Nope, we just need to beat the feds over the head with original intent:
This principle is, if possible, still more clear, when applied to commerce "among the several States." They either join each other, in which case they are separated by a mathematical line, or they are remote from each other, in which case other States lie between them. What is commerce "among" them; and how is it to be conducted? Can a trading expedition between two adjoining States, commence and terminate outside of each? And if the trading intercourse be between two States remote from each other, must it not commence in one, terminate in the other, and probably pass through a third? Commerce among the States must, of necessity, be commerce with the States.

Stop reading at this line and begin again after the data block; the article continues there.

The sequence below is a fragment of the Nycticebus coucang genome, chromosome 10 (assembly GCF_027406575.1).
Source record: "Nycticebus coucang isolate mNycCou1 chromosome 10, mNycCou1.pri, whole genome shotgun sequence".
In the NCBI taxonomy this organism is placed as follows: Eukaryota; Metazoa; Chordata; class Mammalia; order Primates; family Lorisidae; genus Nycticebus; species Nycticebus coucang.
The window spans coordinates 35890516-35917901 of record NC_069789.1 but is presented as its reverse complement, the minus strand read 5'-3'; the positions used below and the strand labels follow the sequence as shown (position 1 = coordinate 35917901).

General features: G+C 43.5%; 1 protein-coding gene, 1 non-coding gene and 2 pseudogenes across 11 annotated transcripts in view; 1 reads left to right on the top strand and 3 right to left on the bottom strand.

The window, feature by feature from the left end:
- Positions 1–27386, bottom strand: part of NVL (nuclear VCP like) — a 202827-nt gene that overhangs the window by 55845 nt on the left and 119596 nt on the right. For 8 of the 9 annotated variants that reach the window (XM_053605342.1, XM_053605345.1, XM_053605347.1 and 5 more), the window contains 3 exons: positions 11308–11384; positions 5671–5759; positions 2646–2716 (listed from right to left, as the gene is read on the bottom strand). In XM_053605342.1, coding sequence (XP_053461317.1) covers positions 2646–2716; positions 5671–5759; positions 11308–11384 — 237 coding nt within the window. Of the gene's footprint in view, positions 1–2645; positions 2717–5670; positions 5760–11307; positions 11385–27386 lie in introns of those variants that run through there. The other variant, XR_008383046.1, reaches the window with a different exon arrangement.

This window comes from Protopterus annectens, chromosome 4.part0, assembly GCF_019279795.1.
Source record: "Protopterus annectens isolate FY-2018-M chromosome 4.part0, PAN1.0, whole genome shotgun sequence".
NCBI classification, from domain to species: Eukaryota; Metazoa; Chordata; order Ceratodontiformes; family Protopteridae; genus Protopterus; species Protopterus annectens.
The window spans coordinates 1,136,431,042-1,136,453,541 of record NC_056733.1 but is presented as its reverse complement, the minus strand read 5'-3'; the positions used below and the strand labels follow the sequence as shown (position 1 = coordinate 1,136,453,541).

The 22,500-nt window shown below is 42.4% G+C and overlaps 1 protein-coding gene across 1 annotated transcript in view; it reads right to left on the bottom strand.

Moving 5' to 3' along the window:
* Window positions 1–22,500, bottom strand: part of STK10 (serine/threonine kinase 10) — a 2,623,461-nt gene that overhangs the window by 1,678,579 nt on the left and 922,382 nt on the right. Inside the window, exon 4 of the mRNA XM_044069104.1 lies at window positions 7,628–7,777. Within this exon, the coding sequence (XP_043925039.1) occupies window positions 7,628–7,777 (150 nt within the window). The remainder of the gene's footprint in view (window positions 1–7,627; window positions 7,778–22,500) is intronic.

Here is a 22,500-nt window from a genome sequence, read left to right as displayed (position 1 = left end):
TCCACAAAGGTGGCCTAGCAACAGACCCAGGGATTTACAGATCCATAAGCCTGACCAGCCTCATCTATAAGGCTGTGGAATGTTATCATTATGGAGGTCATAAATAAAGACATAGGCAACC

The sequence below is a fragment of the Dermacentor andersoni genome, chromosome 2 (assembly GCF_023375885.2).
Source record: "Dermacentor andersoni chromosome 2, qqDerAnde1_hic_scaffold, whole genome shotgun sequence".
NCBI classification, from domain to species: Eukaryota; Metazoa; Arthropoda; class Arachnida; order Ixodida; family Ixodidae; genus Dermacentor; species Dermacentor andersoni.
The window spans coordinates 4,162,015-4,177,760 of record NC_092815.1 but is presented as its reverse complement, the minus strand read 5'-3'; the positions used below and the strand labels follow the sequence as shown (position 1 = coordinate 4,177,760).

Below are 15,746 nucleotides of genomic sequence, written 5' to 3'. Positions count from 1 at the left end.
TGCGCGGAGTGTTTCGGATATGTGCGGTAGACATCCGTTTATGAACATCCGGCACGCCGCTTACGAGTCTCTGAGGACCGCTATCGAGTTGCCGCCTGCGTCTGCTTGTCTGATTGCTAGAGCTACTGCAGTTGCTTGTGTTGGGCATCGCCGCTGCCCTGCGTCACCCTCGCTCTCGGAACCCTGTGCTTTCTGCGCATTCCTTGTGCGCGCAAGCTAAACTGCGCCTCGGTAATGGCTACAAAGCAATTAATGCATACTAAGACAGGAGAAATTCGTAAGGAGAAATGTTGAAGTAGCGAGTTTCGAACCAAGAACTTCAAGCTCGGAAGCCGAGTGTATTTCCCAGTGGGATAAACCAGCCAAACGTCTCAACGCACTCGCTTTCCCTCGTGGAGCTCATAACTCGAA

Gibbons v. Ogden Chief Justice Marshall
Commerce among the several States means the ENTITIES of the States, or State governments. For instance; if Hawaii and Iowa wanted to trade pineapples for corn, the federal government would arbitrate the exchange to insure it was equitable.
Mama, as I have always understood the Commerce Clause, it was there to give FedGov the authority to tell New York that it cannot impose a duty on goods coming in for sale from Pennsylvania or a tariff on goods being transshipped from Vermont through New York into Pennsylvania. In other words, to ensure a level field with respect to State GOVERNMENT actions involving trade and protectionism at that level. The Founders NEVER intended that Congress or the Executive have authority to ban goods, to impose any sort of regulation of BUSINESS or industry whatsoever. It was only to ensure the STATES THEMSELVES played fair.
Bingo, MamaTexan. Frickin' Bingo.